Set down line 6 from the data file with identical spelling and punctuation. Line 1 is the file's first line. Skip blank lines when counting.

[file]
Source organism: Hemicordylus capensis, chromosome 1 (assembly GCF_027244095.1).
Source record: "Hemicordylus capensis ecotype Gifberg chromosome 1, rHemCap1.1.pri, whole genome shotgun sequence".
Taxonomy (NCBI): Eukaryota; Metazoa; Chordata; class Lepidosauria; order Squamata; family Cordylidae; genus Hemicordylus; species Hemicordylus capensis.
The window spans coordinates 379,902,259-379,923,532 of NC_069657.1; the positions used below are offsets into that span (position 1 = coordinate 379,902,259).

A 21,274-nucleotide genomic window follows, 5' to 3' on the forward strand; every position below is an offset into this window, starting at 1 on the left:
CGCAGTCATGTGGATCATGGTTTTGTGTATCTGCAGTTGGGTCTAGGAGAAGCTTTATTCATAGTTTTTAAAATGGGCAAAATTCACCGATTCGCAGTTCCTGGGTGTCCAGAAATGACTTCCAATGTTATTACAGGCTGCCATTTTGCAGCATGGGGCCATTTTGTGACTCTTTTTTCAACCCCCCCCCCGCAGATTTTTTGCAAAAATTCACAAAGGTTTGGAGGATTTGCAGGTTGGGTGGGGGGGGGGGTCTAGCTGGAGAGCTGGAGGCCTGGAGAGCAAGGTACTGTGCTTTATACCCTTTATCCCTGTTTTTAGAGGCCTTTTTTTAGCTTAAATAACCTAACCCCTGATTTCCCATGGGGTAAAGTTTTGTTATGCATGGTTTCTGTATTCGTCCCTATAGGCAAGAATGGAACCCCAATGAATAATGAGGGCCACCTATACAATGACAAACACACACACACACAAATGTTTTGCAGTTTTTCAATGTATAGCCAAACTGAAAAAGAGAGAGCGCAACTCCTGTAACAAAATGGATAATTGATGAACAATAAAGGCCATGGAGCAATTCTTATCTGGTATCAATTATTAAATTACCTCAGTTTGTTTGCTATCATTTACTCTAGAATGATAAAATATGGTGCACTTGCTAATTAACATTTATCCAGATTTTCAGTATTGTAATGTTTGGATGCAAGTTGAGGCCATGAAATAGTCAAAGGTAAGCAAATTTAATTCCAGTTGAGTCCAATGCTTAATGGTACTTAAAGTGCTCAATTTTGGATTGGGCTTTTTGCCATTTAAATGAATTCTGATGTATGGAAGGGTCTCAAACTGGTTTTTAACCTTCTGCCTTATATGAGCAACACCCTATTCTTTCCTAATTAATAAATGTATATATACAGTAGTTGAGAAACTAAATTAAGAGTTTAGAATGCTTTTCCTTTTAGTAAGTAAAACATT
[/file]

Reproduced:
CGCAGTCATGTGGATCATGGTTTTGTGTATCTGCAGTTGGGTCTAGGAGAAGCTTTATTCATAGTTTTTAAAATGGGCAAAATTCACCGATTCGCAGTTCCTGGGTGTCCAGAAATGACTTCCAATGTTATTACAGGCTGCCATTTTGCAGCATGGGGCCATTTTGTGACTCTTTTTTCAACCCCCCCCCCGCAGATTTTTTGCAAAAATTCACAAAGGTTTGGAGGATTTGCAGGTTGGGTGGGGGGGGGGGTCTAGCTGGAGAGCTGGAGGCCTGGAGAGCAAGGTACTGTGCTTTATACCCTTTATCCCTGTTTTTAGAGGCCTTTTTTTAGCTTAAATAACCTAACCCCTGATTTCCCATGGGGTAAAGTTTTGTTATGCATGGTTTCTGTATTCGTCCCTATAGGCAAGAATGGAACCCCAATGAATAATGAGGGCCACCTATACAATGACAAACACACACACACACAAATGTTTTGCAGTTTTTCAATGTATAGCCAAACTGAAAAAGAGAGAGCGCAACTCCTGTAACAAAATGGATAATTGATGAACAATAAAGGCCATGGAGCAATTCTTATCTGGTATCAATTATTAAATTACCTCAGTTTGTTTGCTATCATTTACTCTAGAATGATAAAATATGGTGCACTTGCTAATTAACATTTATCCAGATTTTCAGTATTGTAATGTTTGGATGCAAGTTGAGGCCATGAAATAGTCAAAGGTAAGCAAATTTAATTCCAGTTGAGTCCAATGCTTAATGGTACTTAAAGTGCTCAATTTTGGATTGGGCTTTTTGCCATTTAAATGAATTCTGATGTATGGAAGGGTCTCAAACTGGTTTTTAACCTTCTGCCTTATATGAGCAACACCCTATTCTTTCCTAATTAATAAATGTATATATACAGTAGTTGAGAAACTAAATTAAGAGTTTAGAATGCTTTTCCTTTTAGTAAGTAAAACATT